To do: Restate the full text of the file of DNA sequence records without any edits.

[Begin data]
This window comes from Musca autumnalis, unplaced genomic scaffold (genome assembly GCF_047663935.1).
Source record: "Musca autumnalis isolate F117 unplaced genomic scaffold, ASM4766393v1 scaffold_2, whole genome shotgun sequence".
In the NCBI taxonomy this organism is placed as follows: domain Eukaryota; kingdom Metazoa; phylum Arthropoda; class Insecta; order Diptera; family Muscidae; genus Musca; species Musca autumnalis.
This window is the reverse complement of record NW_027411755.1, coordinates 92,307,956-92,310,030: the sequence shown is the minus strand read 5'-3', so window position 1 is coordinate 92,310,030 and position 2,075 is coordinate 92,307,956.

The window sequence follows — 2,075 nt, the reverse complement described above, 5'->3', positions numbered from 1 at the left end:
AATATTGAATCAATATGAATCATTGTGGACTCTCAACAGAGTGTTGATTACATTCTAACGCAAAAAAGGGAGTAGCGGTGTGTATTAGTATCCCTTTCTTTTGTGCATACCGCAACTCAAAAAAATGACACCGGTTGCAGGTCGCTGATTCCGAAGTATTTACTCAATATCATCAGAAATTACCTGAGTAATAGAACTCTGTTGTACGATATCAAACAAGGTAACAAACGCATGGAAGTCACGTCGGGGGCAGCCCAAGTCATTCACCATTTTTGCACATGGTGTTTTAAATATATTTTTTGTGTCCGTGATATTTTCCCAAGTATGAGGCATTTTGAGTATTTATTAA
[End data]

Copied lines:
This window comes from Musca autumnalis, unplaced genomic scaffold (genome assembly GCF_047663935.1).
Source record: "Musca autumnalis isolate F117 unplaced genomic scaffold, ASM4766393v1 scaffold_2, whole genome shotgun sequence".
In the NCBI taxonomy this organism is placed as follows: domain Eukaryota; kingdom Metazoa; phylum Arthropoda; class Insecta; order Diptera; family Muscidae; genus Musca; species Musca autumnalis.
This window is the reverse complement of record NW_027411755.1, coordinates 92,307,956-92,310,030: the sequence shown is the minus strand read 5'-3', so window position 1 is coordinate 92,310,030 and position 2,075 is coordinate 92,307,956.

The window sequence follows — 2,075 nt, the reverse complement described above, 5'->3', positions numbered from 1 at the left end:
AATATTGAATCAATATGAATCATTGTGGACTCTCAACAGAGTGTTGATTACATTCTAACGCAAAAAAGGGAGTAGCGGTGTGTATTAGTATCCCTTTCTTTTGTGCATACCGCAACTCAAAAAAATGACACCGGTTGCAGGTCGCTGATTCCGAAGTATTTACTCAATATCATCAGAAATTACCTGAGTAATAGAACTCTGTTGTACGATATCAAACAAGGTAACAAACGCATGGAAGTCACGTCGGGGGCAGCCCAAGTCATTCACCATTTTTGCACATGGTGTTTTAAATATATTTTTTGTGTCCGTGATATTTTCCCAAGTATGAGGCATTTTGAGTATTTATTAA